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Open Access Publications from the University of California

Rose-ringed Parakeets in California: Established Populations and Potentially a Serious Agricultural Threat

  • Author(s): Shiels, Aaron B.
  • Klug, Page E.
  • Kluever, Bryan M.
  • Siers, Shane R.
  • et al.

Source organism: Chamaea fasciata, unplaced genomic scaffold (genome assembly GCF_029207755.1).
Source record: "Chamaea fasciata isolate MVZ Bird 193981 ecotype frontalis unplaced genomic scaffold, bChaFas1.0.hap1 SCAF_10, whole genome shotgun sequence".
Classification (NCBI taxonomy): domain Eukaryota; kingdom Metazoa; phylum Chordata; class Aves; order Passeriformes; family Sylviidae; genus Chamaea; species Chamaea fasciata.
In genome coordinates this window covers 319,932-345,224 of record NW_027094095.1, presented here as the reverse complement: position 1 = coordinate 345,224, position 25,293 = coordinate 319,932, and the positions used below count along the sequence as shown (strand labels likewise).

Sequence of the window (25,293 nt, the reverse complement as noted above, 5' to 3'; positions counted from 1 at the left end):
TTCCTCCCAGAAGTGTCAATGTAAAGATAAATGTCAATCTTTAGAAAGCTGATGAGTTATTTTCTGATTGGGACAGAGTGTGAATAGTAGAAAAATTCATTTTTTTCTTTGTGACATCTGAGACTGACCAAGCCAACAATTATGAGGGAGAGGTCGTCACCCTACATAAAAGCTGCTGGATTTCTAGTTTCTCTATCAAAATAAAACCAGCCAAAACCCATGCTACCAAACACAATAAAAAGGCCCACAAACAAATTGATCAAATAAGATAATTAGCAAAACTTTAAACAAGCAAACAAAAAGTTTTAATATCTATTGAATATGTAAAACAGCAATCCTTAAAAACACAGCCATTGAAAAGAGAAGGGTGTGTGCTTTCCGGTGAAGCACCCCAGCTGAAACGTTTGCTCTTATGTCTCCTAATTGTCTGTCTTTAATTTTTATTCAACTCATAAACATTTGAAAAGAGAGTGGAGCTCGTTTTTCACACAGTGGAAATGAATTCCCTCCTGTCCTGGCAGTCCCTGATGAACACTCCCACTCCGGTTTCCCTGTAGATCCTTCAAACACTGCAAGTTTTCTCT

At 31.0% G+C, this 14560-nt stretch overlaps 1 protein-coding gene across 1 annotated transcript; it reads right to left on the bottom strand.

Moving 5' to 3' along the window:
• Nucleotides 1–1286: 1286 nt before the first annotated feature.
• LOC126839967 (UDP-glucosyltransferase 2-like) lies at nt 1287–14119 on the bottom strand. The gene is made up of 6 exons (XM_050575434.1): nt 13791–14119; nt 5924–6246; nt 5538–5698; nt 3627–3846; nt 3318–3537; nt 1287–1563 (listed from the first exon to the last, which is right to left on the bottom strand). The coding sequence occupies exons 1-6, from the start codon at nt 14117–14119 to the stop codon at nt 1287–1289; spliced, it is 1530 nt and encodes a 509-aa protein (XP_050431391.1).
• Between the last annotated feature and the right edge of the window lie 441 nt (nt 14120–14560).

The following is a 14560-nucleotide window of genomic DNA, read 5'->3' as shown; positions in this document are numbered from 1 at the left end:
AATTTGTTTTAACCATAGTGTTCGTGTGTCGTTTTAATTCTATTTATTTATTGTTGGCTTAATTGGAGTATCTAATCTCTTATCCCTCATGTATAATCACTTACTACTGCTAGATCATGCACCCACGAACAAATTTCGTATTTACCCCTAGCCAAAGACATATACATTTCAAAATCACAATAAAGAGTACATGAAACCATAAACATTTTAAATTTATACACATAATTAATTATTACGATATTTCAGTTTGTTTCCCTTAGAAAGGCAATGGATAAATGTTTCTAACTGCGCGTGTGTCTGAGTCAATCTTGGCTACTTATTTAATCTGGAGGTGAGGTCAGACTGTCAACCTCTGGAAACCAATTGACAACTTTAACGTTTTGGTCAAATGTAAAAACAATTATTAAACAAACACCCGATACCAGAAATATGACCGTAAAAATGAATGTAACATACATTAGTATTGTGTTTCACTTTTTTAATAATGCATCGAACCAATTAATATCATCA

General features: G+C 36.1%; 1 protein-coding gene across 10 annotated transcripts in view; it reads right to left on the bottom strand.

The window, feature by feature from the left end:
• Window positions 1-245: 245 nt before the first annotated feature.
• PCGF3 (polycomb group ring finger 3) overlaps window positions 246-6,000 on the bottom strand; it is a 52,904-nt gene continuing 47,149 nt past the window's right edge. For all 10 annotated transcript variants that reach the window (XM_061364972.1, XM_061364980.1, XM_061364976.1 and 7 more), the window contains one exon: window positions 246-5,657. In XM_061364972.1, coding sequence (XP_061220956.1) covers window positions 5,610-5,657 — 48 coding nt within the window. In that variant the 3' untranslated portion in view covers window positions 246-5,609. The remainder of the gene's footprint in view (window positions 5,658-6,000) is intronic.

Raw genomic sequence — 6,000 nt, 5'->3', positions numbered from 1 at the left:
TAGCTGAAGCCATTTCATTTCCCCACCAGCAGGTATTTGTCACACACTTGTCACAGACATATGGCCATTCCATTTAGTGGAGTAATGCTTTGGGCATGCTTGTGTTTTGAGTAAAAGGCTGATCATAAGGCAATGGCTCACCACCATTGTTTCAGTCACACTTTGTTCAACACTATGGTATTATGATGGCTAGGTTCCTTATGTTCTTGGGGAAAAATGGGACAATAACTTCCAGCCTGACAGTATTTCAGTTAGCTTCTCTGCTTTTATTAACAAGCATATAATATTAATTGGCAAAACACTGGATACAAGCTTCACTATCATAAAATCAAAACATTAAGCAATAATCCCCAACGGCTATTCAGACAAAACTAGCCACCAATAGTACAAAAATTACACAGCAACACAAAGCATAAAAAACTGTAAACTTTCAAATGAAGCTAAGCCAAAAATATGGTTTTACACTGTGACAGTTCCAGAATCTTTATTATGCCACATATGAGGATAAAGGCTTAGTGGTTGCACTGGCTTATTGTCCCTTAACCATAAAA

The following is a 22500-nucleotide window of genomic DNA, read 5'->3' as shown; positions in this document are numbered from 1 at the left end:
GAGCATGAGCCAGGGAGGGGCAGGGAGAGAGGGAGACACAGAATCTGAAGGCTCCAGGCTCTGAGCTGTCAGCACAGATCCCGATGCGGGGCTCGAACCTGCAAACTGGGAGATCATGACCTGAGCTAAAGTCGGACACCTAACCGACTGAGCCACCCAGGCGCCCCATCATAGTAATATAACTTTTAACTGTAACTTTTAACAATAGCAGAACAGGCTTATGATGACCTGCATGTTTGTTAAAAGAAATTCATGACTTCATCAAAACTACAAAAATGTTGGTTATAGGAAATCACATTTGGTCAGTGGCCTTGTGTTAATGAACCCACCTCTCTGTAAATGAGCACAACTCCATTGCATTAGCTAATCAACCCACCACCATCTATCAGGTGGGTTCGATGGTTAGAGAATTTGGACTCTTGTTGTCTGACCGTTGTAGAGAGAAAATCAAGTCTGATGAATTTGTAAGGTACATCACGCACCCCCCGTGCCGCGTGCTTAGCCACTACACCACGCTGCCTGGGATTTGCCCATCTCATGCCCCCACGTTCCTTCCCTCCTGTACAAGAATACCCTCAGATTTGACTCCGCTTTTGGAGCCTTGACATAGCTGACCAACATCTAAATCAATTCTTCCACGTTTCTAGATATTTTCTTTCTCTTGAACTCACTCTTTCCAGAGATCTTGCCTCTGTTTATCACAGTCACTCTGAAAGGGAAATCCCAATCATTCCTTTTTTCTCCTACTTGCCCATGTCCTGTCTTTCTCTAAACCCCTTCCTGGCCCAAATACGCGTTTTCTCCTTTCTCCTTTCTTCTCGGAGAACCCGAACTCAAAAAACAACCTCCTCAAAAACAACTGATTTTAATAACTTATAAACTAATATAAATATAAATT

The rose-ringed parakeet has been introduced to >40 countries, gaining its status as the most widely introduced parrot in the world. Although regarded as a strikingly beautiful bird by many people, this species is a severe agricultural pest that establishes and experiences a lag time prior to exponential population growth. In addition to agricultural damage, these birds cause noise and fecal pollution, aggregate in large night roosts near human structures, may be involved in disease transfer, and, in some cases, they may help spread invasive plants. In the U.S., rose-ringed parakeets have been reported in several southern states, but established populations are in Hawaii, Florida, and California. Escapees from the pet trade probably account for most introductions, and parakeets have been reported occurring in California as early as 1956. The estimated population in Bakersfield was 3,000 birds in 2012, and additional smaller populations have been reported in San Diego, Anaheim, Santa Cruz, Malibu, and Pasadena. Much of California, excluding expansive natural areas unoccupied by humans, is potentially at risk of rose-ringed parakeet colonization, and this species represents a conceivably important threat to California agriculture. Rose-ringed parakeets are known to consume and damage crops such as rice, sunflower, safflower, rapeseed, and citrus in native India; almonds in rural Italy; and corn and fleshy fruit (e.g., guava, mangos, lychee, papaya) in Hawaii. In 1975, the California Department of Agriculture estimated that the potential crop losses due to a well-established rose-ringed parakeet population could reach US$735,000 annually, a value that resulted from an estimate of their damaging 0.1% of crops grown in the area. Rose-ringed parakeets are a serious agricultural pest in several areas outside of California, and all areas where they thrive are in human-altered landscapes. An update is needed on this species’ distribution, population changes, and impacts to agriculture within California. Furthermore, we recommend establishing an annual monitoring plan of the established California populations, as well as efforts to prevent their spread and reduce their threat to California agriculture.

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